You raise your oldest child to be your oldest child. They are the ones you can usually count on to move into adulthood with you before the younger children, to look out for you and your spouse, to help make some decisions, to talk to about plans when you can't care for yourself anymore.
They are not supposed to be buried before you.
Peter William Lauritzen was our oldest child. He was born when we were still growing up ourselves. He's the one we made our parenting blunders on.
He was the oldest of our four children. They were stairsteps, for the fourth one was born when Peter was only five years old. He didn't like the other kids coming along, for he enjoyed being with just us. But, they kept on coming.
He grew into a handsome young man, developing his piano talents along the way. He truly had a musical gift, for when he played, people would stop in their tracks to listen to him play.
After serving a mission for The Church of Jesus Christ of Latter-day Saints, he fell into a lifestyle completely foreign to us. It took him further and further away from family and the values he had been raised with. He became someone we didn't recognize anymore.
He delved deeper into drugs and alcohol and illicit moral activity. His body became ravaged and diseased. It was difficult to recognize him anymore.
One afternoon, after spending time with my son and his family, I came home to hear the phone ringing. Though there were many things to do after being gone all day, I knew I had to answer it. After a few questions from those on the other end, I knew what was coming. Peter had died.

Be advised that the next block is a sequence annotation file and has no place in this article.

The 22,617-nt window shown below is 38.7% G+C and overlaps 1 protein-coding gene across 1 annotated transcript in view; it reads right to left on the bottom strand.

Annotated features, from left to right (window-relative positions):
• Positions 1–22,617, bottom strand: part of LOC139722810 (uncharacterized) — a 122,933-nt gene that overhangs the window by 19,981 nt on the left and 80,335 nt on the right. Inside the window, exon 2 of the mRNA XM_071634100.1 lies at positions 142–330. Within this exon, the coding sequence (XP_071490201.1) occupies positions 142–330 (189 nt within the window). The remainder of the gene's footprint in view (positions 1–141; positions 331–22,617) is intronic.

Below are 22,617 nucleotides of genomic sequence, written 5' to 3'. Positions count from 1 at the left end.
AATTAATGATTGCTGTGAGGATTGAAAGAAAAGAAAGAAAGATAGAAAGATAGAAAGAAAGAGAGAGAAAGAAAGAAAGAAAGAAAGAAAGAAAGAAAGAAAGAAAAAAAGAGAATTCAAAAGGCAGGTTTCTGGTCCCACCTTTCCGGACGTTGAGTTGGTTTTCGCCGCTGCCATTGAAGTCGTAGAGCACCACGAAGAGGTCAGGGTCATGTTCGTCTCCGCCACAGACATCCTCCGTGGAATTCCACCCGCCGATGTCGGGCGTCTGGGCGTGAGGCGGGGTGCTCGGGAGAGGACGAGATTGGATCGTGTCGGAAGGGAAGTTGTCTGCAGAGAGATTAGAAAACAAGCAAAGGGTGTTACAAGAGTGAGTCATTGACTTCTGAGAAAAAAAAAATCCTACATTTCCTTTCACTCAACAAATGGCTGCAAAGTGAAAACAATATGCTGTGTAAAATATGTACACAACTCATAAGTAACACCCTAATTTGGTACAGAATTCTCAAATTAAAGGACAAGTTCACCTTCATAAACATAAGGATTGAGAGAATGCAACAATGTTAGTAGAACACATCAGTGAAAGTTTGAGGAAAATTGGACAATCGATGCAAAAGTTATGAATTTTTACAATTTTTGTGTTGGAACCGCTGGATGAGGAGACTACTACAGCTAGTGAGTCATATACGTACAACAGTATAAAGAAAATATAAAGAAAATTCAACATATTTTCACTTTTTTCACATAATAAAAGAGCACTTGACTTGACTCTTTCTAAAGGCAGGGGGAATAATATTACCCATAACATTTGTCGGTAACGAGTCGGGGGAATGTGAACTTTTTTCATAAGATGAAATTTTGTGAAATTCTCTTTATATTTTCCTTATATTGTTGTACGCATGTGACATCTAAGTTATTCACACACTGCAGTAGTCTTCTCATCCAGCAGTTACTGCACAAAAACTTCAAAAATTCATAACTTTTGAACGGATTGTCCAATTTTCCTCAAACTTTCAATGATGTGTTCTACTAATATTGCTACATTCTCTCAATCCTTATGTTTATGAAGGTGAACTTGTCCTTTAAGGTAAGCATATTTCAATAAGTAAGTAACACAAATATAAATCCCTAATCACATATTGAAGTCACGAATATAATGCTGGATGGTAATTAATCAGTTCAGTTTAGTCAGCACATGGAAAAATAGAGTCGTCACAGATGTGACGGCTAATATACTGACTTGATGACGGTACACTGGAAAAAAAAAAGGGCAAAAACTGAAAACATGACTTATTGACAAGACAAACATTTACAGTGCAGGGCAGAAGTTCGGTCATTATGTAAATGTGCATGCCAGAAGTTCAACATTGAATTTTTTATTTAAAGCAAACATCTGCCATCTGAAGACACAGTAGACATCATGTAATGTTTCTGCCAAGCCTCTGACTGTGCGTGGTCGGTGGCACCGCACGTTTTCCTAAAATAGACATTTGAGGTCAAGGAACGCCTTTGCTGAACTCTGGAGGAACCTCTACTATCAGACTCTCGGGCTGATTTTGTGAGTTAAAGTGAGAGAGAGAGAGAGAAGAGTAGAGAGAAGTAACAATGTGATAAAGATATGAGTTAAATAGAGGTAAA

I quickly got in touch with my sons and my husband. All of them rushed home. Through the evening, these young men guided their parents into thinking straight. I was scheduled for surgery the next day. Peter's body and belongings were in Florida. While the world was spinning around me, I felt strangely still.
Now, nearly three years later, Peter's stone is in place. It took me awhile. There were many times that Kerry and I drove to the monument company to look over stones and make a selection. But, after driving there, I just couldn't bring myself to do it.
But now, it's done. His final resting place is marked. There's nothing more I can do for him.
But, parents just are supposed to outlive their kids. It's not supposed to work that way...but, sometimes it does.
Rest in peace, my beloved son...
Peter William Lauritzen, Washington Village Cemetery, Richland Co., Ohio.